• [Show abstract] [Hide abstract]
    ABSTRACT: Accumulating data suggests that mitochondrial deficits may underline both sporadic and familial Parkinson's disease (PD) neurodegenerative process. Impairment of mitochondrial dynamics results in reactive oxygen species (ROS) production, decreases mitochondrial membrane potential, and could potentiate the accumulation of dysfunctional mitochondria. Excessive mitochondrial fragmentation is associated with the pathology of sporadic PD. Therefore, we modulated mitochondria fusion and fission in different sporadic PD cellular models. We found alterations in two proteins known to regulate mitochondrial fusion and fission events (OPA1 and Drp1, respectively). OPA1 long isoform cleavage seems to be, at least in part, responsible for mitochondrial fragmented pattern observed in sporadic PD cellular models. Moreover, mitochondrial fragmentation can also occur due to an increase in Drp1 that is translocated into the mitochondria by phosphorylation. To disclose the relevance of these alterations to the fragmentation of the mitochondrial network, we overexpressed OPA1 and knock down Drp1. OPA1 overexpression did not rescue MPP(+)-induced increase in ROS. Nevertheless, Drp1 knockdown due to an increase in mitochondrial elongation and interconnectivity rescued mitochondrial membrane potential and decreased ROS production in sporadic PD cells. Overall, our findings suggest that Drp1-dependent mitochondrial fragmentation plays a crucial role in mediating mitochondrial DNA induced mitochondria abnormalities and cellular dysfunction in sporadic PD.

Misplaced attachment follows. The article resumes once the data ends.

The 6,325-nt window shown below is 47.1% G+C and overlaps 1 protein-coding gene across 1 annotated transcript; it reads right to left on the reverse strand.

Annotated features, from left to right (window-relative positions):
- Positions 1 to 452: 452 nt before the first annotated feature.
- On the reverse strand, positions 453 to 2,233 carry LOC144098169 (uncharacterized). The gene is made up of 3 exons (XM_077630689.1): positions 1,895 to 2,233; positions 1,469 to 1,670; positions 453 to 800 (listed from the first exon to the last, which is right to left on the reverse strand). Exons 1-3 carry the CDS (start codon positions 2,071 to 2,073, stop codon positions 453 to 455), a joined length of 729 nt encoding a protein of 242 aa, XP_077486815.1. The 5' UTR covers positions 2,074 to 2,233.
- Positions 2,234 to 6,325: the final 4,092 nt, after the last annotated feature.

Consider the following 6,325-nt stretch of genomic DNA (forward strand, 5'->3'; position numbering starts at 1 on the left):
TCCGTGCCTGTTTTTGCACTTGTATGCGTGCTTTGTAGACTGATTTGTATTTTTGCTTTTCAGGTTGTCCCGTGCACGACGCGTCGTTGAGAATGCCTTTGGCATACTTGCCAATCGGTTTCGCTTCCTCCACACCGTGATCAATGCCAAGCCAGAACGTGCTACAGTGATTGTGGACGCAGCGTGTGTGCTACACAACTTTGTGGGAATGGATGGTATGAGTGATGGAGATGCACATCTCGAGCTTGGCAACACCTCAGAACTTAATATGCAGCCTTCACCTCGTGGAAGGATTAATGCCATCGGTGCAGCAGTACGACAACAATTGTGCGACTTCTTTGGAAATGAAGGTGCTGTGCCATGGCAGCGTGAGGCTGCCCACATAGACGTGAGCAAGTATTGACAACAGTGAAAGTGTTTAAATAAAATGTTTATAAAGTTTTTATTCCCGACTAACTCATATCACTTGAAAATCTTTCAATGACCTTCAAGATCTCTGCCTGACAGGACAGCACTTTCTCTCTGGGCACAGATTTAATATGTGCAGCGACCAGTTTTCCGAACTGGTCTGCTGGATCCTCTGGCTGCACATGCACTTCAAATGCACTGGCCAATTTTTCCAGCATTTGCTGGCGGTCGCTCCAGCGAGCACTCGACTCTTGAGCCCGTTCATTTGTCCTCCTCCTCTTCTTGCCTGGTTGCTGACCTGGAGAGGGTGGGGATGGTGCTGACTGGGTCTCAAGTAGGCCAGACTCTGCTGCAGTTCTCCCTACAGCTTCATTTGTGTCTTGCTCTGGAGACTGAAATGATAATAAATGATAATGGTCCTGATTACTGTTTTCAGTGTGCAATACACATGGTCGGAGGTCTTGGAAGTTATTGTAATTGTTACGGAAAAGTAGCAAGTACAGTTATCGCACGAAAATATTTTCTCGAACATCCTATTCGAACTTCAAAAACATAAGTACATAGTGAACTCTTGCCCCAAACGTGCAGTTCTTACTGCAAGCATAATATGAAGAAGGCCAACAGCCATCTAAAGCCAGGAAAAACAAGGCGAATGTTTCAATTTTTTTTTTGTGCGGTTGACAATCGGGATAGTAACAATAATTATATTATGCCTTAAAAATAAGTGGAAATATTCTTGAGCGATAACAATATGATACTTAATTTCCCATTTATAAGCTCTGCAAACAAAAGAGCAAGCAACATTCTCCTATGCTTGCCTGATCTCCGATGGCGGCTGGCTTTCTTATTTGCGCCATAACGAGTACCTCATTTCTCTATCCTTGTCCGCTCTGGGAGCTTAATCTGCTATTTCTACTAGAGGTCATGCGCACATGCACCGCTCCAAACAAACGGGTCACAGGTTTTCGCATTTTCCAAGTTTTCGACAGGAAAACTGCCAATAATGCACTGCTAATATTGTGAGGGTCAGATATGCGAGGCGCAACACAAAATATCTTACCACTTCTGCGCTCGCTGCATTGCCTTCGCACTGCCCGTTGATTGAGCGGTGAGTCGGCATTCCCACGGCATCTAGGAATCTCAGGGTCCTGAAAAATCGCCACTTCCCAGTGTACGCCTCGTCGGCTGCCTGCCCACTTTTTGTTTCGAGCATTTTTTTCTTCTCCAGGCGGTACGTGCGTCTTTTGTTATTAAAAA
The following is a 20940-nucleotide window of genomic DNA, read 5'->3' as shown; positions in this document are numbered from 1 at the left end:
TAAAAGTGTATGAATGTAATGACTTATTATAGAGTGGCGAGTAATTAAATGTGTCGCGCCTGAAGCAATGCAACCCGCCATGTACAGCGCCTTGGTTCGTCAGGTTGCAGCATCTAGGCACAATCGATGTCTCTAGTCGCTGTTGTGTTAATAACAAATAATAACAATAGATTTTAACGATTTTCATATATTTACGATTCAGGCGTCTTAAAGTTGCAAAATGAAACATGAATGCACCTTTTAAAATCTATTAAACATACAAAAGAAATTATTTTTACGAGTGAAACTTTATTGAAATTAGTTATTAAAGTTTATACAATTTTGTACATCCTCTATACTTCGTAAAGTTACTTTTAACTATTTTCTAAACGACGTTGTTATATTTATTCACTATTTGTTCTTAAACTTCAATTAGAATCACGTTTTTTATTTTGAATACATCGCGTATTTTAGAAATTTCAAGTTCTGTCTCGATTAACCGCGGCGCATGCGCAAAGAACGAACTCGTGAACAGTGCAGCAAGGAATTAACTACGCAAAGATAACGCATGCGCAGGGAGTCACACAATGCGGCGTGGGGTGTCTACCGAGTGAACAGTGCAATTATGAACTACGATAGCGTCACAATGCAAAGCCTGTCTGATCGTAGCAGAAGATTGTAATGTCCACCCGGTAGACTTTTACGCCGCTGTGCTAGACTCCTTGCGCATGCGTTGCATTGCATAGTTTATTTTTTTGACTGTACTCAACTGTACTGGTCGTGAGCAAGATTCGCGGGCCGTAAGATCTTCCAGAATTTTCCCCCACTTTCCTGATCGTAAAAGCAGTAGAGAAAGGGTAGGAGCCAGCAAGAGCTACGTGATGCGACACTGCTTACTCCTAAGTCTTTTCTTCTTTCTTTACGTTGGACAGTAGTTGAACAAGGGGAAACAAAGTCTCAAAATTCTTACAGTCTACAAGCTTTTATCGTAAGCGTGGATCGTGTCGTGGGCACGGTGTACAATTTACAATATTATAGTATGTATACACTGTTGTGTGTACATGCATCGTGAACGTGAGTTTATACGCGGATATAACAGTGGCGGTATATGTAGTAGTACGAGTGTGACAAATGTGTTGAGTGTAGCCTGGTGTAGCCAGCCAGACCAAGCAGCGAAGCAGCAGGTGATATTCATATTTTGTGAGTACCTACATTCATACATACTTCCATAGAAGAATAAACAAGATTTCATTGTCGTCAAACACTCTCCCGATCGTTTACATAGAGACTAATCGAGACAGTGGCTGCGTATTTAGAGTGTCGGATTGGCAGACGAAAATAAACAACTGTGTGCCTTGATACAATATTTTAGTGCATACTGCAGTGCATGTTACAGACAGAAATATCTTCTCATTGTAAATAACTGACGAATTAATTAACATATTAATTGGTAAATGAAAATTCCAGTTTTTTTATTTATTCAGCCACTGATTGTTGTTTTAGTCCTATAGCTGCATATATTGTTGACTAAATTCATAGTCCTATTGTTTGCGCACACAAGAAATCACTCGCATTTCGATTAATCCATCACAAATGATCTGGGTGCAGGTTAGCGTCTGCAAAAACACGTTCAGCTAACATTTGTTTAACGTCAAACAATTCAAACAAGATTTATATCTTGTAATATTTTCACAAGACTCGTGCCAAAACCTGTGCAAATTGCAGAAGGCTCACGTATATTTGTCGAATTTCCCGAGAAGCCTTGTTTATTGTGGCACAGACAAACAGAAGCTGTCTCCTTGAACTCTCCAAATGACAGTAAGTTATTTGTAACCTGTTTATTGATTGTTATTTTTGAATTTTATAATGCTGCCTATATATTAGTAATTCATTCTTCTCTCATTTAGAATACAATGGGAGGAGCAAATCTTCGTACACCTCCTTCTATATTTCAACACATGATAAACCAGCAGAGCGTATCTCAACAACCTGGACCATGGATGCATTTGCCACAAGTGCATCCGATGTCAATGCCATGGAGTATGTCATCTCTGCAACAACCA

Molecular Neurobiology 09/2014; DOI:10.1007/s12035-014-8893-4 · 5.29 Impact Factor